Does it make sense to speak of a European society, above and beyond its component states and regions? In this major new book William Outhwaite argues that it does. He goes beyond the study of individual states and specific regions of Europe to examine the changing contours of the continent as a whole, at a time when Europe is beginning to look and act more like a single entity. In what we have come to call Europe there developed distinctive forms of political, economic, and more broadly social organisation - many of course building on elements drawn from more advanced civilisations elsewhere in the world. During the centuries of European dominance these forms were often exported to other world regions, where the export versions often surpassed the original ones. In the present century many features of European life remain distinctive: the European welfare or social model, a substantially secularised culture, and particular forms of democratic politics and of the relations between politics and the economy. This book provides a concise overview and analysis of these features which continue to make Europe a relatively distinctive region of global modernity.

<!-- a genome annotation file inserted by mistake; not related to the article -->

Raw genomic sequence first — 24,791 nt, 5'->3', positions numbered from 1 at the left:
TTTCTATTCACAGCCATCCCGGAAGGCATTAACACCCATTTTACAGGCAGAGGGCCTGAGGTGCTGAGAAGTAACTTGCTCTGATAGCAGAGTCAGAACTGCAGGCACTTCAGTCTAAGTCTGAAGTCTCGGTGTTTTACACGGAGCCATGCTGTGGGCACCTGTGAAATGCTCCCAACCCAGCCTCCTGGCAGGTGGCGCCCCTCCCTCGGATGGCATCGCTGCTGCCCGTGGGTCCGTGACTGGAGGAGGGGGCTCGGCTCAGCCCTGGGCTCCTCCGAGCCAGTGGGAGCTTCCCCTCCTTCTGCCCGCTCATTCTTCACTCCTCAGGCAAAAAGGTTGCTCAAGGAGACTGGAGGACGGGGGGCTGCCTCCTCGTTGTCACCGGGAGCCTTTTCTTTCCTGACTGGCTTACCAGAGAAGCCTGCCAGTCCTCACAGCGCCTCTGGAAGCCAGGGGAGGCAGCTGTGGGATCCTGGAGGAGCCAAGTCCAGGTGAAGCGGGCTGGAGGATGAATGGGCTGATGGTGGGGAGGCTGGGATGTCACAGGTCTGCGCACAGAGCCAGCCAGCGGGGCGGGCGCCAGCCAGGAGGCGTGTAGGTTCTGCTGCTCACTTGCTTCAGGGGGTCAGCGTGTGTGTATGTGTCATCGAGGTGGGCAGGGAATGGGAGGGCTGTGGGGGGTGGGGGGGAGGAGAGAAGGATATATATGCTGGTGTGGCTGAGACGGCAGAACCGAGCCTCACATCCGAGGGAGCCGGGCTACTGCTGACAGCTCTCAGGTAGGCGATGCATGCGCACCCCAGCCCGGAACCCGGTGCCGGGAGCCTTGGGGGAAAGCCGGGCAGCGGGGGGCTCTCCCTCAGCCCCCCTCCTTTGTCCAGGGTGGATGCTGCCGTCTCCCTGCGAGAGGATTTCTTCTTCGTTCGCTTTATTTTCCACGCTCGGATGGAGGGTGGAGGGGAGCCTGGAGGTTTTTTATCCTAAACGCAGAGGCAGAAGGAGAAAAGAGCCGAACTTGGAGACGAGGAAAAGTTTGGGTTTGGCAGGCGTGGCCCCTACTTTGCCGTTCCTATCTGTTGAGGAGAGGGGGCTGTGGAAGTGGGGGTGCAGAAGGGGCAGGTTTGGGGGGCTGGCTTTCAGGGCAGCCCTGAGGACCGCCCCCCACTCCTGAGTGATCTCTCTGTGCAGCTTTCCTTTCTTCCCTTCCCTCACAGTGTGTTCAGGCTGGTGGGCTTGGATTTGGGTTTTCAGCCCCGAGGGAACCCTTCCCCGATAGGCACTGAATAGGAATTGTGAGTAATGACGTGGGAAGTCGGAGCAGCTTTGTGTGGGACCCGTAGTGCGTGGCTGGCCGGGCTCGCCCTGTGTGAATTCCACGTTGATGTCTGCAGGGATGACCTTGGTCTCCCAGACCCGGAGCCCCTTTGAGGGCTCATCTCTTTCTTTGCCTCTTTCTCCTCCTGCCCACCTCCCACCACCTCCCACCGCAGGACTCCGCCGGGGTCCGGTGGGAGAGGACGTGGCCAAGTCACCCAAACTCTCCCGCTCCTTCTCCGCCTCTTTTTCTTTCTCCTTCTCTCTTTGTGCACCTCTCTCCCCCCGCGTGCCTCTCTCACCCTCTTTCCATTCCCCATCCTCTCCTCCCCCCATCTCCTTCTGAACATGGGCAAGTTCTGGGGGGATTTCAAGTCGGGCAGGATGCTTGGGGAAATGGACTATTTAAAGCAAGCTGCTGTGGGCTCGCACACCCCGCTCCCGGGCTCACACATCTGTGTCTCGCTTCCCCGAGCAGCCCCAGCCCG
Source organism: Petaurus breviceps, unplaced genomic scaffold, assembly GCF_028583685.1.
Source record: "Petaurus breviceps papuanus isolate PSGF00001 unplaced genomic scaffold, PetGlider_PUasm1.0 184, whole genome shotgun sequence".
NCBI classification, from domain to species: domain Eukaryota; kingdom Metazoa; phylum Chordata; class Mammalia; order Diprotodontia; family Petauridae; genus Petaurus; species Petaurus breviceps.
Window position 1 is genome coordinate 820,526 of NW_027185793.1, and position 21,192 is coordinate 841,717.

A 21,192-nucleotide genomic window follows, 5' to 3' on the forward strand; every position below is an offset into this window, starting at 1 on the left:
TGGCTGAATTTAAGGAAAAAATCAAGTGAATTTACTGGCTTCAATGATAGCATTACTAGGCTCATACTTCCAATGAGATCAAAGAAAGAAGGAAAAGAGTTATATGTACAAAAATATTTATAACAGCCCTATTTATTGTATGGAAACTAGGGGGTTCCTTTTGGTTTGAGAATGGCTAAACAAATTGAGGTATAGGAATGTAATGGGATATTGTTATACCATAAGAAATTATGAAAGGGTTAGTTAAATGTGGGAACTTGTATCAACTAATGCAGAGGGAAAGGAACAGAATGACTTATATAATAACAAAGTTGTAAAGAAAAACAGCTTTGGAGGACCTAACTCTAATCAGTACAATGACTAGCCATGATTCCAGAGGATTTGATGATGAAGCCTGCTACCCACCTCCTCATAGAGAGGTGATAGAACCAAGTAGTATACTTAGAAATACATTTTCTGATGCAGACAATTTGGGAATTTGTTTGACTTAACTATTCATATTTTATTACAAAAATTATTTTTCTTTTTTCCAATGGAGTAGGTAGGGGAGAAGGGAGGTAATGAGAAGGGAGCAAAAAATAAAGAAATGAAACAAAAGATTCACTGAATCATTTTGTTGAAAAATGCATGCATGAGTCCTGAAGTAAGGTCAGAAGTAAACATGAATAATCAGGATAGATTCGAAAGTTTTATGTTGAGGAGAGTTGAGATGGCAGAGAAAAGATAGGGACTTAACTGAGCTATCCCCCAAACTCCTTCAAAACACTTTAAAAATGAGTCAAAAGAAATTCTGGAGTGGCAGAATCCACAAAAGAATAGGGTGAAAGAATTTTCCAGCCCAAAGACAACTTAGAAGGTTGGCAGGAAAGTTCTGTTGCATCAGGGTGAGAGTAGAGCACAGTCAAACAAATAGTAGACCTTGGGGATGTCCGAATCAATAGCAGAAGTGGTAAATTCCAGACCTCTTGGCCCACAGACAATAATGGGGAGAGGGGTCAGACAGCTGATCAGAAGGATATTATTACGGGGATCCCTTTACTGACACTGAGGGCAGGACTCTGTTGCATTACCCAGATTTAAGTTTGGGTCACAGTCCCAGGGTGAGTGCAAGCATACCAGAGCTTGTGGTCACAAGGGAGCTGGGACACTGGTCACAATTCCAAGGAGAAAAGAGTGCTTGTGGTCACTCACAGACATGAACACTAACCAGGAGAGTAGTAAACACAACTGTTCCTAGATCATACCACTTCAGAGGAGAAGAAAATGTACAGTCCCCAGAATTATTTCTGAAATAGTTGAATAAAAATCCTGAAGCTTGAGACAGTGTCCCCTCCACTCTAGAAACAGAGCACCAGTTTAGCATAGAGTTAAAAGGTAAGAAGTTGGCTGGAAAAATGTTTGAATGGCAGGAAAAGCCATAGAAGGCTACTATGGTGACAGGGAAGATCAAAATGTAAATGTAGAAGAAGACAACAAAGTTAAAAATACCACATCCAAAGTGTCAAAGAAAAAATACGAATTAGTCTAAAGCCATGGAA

The book will become a key text for students taking courses on contemporary Europe, whether these are in departments of politics, sociology, literature or European Studies. It will also be of great interest to anyone living in, or concerned with, Europe today.